U.S. commanders lately have sought to dispel the notion that American troops remain at war in Iraq. Since 2003, U.S. service members have had the power of life and death in Iraq; many Iraqis to this day cower at the sight of a convoy of U.S. military armored vehicles.

With meaningful combat operations at a record low, U.S. commanders say, the tens of thousands of troops expected to remain over the next two years will primarily serve in advisory, training and support roles. Rules of engagement -- the guidelines that spell out defensive measures U.S. troops can take -- have been scaled down in recent years. For example, troops are no longer supposed to drive on the wrong side of the road, which they habitually did to avoid setting patterns that make them more prone to roadside bomb attacks. What commanders once called their "area of operation" is now an "operating environment."

And raids are not to be called raids. "We call them cordon and knocks now," Armer said. Echoing the view expressed privately by other soldiers, he added regretfully: "We don't instill fear in them anymore. If you have fear, you have power."

Could someone please promote Spec. Armer to Gen. Armer? And make that four stars--in our dreams, of course. Meanwhile, let's review: The United States military is "honored" to "knock and cordon" with "bungling" Iraqis in a positive "operating enviroment" "transitioning" to "rule of law" as Americans troops seek search warrants and sworn statements while obeying traffic laws (thus making themselves more prone to roadside bomb attack). Great.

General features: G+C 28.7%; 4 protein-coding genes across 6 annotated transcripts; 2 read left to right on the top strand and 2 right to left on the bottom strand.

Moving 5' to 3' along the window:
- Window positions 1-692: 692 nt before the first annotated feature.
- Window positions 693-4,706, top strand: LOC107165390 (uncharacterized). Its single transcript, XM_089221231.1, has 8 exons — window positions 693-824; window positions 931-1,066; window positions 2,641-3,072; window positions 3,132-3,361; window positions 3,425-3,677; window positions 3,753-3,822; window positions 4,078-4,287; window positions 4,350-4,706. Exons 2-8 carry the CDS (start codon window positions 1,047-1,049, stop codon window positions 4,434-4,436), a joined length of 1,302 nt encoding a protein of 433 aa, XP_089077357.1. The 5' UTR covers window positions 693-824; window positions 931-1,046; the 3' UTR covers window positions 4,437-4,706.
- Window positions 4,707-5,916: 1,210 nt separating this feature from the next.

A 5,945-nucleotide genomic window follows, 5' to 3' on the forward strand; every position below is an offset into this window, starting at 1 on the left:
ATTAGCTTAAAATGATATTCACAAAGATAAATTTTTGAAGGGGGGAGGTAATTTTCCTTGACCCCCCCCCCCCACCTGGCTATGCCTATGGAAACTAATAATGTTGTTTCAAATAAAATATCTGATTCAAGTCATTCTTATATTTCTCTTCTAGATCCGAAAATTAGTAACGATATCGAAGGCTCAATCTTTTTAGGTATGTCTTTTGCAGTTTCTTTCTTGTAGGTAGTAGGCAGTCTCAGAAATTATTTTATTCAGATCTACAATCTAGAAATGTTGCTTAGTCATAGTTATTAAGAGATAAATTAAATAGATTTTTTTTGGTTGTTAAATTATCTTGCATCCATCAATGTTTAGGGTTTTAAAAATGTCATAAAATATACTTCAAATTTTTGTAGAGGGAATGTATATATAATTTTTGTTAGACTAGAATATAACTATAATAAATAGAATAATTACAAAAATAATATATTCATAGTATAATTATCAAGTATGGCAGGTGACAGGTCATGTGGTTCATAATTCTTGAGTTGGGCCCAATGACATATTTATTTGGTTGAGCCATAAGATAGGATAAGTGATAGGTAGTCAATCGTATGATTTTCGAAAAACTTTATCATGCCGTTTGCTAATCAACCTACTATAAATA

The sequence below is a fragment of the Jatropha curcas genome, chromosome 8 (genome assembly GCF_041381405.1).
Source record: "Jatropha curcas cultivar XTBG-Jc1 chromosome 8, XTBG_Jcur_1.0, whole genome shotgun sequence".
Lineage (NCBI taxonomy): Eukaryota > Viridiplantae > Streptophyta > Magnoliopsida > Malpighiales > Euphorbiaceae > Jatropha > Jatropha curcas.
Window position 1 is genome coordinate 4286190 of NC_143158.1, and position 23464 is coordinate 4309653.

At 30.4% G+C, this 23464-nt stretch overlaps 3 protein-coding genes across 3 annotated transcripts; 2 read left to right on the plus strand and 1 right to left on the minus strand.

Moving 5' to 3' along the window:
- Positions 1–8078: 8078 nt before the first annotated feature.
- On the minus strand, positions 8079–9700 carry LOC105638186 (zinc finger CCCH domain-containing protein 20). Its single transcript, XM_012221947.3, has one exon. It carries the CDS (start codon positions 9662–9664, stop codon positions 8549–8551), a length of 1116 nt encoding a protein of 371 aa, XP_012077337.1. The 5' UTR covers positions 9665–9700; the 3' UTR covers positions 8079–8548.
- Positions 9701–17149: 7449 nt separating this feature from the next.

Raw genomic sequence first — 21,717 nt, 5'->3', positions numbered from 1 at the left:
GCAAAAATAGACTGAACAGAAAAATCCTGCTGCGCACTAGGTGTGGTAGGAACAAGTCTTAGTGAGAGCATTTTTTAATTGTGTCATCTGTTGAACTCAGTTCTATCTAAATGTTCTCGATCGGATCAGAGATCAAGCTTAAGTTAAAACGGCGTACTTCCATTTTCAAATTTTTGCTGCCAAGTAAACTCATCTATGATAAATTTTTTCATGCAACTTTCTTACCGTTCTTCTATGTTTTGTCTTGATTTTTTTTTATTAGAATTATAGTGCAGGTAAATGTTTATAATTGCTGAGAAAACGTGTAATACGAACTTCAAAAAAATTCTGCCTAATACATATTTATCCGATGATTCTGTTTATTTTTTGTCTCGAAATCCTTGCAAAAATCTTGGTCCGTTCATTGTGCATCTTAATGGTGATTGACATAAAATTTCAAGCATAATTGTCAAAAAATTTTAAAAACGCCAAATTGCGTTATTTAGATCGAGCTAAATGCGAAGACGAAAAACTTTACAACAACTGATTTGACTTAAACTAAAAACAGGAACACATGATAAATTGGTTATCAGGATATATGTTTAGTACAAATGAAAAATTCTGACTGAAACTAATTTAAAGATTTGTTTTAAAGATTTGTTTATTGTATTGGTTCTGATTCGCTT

Back to Ivanov, who, of course, is honored to be knocking and cordoning with the Iraqi army sergeant now dressed, finally, having "wrapped a brown-and-white kaffiyeh, a type of head scarf, around his face."

"He doesn't want people seeing him with the Americans," said Rad, Ivanov's interpreter. For that reason, the 26-year-old sergeant, a Kurd, and Ivanov asked that the man's name not be published.

Minutes before midnight, Ivanov and his men, on a joint mission with the lone sergeant, headed out to a street market to meet an informant. Ivanov possessed two sworn statements from witnesses about a man suspected of collaborating with the Mahdi Army,, the Shiite militia that for years controlled Sadr City. But he wanted more evidence to persuade a judge to sign off on a warrant.

What is this, Perry Mason?

"We'll be patient so we can put him away for a long time," said Ivanov, of Kemah, Tex.